Pyne, Brandis hail inspirational Israel- The Australian Jewish News
December 17, 2015
December 17, 2015
INNOVATION was high on the agenda when government minister Christopher Pyne met with Israeli Prime Minister Benjamin Netanyahu in Jerusalem earlier this week.
The Minister for Industry, Innovation and Science called the meeting timely in light of the government’s recently announced National Innovation and Science Agenda, which will see five incubators for start-up entrepreneurs established around the world, including one in Tel Aviv.
“Israel has one of the highest concentrations of innovation and entrepreneurship in the world,” Pyne said.
“Many countries, including Australia, are now looking at what they can learn from Israel’s experience and I hope today’s talks with Prime Minister Netanyahu will help us as we build a reinvigorated Australian economy based on innovation.”
He said the government is proud of its friendship with Israel. “We value the people-to-people links and the commercial and diplomatic ties we share. But we also value our educational and research ties, which have never been more important.
“Israel has a remarkable rate of success in commercialising innovation and turning bright ideas into viable commercial outcomes.”
Pyne, in Israel with Attorney-General George Brandis for the Australia-Israel-UK Leadership Dialogue, also met with Israeli chief scientist Avi Hasson, in addition to representatives of the Hebrew University of Jerusalem and venture capital firm Jerusalem Venture Partners.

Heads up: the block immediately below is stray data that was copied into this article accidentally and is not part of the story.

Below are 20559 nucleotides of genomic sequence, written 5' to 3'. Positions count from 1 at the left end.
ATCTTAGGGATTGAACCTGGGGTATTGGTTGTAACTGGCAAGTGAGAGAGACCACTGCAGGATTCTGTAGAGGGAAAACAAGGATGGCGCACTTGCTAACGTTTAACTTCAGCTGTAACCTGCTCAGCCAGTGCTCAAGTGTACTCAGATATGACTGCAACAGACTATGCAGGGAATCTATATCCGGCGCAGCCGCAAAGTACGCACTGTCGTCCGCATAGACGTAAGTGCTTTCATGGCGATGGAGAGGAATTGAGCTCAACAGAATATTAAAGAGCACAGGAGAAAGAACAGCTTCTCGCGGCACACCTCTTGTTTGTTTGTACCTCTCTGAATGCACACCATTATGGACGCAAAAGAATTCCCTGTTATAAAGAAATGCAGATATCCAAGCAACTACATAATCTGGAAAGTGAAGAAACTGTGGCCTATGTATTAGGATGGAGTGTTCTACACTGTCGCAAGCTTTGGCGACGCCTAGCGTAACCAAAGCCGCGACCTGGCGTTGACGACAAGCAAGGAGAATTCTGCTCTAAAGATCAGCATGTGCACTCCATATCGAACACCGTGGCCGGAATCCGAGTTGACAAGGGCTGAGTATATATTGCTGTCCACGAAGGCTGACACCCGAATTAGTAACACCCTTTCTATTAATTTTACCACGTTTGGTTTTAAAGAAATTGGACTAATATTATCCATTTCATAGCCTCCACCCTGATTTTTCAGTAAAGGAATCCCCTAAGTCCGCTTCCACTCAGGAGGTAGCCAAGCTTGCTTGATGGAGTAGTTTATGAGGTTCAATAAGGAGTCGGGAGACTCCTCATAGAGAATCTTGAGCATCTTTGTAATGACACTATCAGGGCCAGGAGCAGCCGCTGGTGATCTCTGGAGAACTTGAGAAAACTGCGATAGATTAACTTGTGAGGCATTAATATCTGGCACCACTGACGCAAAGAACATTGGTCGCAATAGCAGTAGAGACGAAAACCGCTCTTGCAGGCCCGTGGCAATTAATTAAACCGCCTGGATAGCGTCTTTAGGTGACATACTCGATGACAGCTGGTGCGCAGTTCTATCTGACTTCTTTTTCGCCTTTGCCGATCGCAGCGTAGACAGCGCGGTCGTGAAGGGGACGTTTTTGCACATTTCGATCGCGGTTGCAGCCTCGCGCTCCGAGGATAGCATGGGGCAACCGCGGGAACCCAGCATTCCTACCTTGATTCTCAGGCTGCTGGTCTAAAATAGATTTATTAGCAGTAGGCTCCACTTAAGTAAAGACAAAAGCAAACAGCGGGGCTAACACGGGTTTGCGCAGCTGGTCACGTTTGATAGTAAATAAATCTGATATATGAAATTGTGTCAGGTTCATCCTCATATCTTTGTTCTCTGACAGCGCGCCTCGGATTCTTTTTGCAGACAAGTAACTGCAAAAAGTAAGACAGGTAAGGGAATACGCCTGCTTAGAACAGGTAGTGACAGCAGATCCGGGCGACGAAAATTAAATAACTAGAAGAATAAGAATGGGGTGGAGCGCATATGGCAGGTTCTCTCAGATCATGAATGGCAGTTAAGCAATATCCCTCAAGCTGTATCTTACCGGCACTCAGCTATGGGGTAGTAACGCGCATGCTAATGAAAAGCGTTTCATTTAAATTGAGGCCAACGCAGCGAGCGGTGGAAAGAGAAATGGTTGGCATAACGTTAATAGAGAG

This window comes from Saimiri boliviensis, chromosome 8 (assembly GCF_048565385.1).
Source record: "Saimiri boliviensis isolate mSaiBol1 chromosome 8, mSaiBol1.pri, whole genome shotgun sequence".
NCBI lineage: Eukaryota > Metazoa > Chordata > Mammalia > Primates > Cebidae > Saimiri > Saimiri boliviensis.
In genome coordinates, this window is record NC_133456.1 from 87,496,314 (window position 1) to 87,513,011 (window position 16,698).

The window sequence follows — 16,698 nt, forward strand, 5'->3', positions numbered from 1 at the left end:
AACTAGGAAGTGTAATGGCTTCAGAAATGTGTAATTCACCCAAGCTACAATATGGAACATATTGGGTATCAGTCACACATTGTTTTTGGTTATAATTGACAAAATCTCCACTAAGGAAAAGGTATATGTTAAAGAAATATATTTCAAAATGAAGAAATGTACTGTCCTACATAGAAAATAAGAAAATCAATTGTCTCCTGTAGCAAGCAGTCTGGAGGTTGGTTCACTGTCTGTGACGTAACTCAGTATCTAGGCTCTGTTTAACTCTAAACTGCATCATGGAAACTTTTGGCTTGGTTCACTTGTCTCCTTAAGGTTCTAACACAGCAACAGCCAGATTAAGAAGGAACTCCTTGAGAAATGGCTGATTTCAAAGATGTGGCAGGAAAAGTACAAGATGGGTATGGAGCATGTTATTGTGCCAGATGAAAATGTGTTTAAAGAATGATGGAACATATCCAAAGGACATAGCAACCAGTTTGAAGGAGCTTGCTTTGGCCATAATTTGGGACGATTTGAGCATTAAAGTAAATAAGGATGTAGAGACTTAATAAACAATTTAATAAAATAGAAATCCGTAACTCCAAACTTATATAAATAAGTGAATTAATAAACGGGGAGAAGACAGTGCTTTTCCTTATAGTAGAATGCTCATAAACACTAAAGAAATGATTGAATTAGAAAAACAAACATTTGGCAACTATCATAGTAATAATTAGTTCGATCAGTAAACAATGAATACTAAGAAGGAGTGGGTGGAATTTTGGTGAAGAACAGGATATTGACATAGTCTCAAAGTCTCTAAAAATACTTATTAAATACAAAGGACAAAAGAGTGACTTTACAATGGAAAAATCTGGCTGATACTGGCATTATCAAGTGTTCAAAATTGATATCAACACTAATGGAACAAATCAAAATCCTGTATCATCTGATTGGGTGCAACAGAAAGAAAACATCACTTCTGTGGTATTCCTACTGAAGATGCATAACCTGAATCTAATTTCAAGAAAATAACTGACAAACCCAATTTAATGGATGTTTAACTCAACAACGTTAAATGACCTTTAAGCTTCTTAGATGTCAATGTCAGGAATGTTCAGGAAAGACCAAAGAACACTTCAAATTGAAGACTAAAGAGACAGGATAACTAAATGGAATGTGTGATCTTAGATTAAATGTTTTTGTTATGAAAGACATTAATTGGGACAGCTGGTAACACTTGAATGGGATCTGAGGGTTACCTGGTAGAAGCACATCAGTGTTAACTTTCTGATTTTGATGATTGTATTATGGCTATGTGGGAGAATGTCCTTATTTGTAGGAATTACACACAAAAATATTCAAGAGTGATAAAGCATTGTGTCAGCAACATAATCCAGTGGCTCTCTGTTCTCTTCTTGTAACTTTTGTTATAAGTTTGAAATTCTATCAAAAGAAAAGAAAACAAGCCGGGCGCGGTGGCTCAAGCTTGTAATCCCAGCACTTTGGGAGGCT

“Israel owes much of its success to institutions like the Hebrew University of Jerusalem,” he said. “It’s Israel’s number-one ranked university and an institution with a global reputation for outstanding research.”
Prime Minister Malcolm Turnbull told The AJN: “Israel has provided us with an incredible illustration about how the best assets any country has are not its natural resources but its human capital. We have much to learn from the ‘start-up nation’.”
The planned Tel Aviv incubator, called a “Landing Pad”, will allow Australian entrepreneurs access to the Israeli high-tech market.
It will provide for a collaborative workspace including office space and meeting rooms for up to two months, as well as accelerated access to business networks, entrepreneurial talent, business development and investment opportunities.
Australia’s Ambassador to Israel Dave Sharma said: “The decision to set up a first Australian start-up incubator in Israel is huge, and reflects the importance that Australia ascribes to Tel Aviv as the world’s start-up capital alongside Silicon Valley.
“This step promises to be a boost to the high-tech and commercial ties between Australia and Israel.”
Meanwhile, addressing the Australia-Israel-UK Leadership Dialogue gala dinner in Jerusalem, Brandis praised Israel’s resilience in the face of terror.
“Societies based on liberalism and democracy and freedom and respect for the individual are not the rule, they are the exception. It’s what decent and humane societies strive for, but it cannot be taken for granted,” he said.
“It has never been taken for granted by the people of Israel … Your struggle as the custodians of the enlightened values of liberty and the freedom of the individual inspires those who journey across the world to join you for this important conference. On behalf of the Australian delegates I salute you. Your struggle is our struggle too.”